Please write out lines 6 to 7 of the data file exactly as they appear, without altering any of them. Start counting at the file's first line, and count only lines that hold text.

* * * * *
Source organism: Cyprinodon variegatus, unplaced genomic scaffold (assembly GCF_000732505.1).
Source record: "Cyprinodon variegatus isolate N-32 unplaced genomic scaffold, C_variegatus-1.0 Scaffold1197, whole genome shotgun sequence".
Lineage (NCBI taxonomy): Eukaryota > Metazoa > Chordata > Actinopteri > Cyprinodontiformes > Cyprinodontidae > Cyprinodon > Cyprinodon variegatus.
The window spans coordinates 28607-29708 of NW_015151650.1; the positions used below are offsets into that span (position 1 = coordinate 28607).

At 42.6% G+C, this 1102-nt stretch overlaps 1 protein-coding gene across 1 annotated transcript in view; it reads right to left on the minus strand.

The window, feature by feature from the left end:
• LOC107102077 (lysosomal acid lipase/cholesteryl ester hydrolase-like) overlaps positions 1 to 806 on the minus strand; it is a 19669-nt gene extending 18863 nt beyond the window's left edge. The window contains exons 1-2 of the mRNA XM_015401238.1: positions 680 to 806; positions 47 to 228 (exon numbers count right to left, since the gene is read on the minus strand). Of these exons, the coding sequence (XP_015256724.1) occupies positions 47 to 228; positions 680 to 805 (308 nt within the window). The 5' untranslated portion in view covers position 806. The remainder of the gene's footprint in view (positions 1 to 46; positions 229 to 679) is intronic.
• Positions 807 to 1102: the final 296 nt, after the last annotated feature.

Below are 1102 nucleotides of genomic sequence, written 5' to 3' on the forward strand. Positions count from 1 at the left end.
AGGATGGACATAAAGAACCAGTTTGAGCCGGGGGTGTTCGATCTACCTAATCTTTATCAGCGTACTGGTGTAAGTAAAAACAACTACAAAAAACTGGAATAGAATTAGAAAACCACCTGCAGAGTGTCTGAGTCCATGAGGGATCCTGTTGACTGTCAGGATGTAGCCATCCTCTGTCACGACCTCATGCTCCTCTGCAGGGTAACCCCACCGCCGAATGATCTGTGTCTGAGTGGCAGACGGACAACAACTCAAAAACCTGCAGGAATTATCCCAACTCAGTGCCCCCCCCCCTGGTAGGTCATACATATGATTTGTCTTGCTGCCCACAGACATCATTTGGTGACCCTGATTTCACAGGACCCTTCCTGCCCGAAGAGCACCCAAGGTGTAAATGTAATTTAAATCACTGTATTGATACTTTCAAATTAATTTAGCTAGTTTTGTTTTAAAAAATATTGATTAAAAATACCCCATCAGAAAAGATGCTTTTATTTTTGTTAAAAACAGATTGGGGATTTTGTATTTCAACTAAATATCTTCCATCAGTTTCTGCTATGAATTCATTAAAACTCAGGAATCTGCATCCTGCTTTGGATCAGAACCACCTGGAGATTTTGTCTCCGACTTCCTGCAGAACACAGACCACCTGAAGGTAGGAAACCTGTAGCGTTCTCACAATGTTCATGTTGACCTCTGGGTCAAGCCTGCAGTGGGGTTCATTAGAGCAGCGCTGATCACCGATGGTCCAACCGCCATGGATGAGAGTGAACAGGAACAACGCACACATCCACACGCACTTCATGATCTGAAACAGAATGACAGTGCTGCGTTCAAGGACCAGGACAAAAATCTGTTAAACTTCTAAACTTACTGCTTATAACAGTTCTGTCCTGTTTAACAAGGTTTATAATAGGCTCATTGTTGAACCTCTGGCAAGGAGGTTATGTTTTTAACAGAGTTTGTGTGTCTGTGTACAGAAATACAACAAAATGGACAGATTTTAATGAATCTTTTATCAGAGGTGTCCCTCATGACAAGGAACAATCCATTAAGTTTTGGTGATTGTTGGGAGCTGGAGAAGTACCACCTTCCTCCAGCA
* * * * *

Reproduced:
The window, feature by feature from the left end:
• LOC107102077 (lysosomal acid lipase/cholesteryl ester hydrolase-like) overlaps positions 1 to 806 on the minus strand; it is a 19669-nt gene extending 18863 nt beyond the window's left edge. The window contains exons 1-2 of the mRNA XM_015401238.1: positions 680 to 806; positions 47 to 228 (exon numbers count right to left, since the gene is read on the minus strand). Of these exons, the coding sequence (XP_015256724.1) occupies positions 47 to 228; positions 680 to 805 (308 nt within the window). The 5' untranslated portion in view covers position 806. The remainder of the gene's footprint in view (positions 1 to 46; positions 229 to 679) is intronic.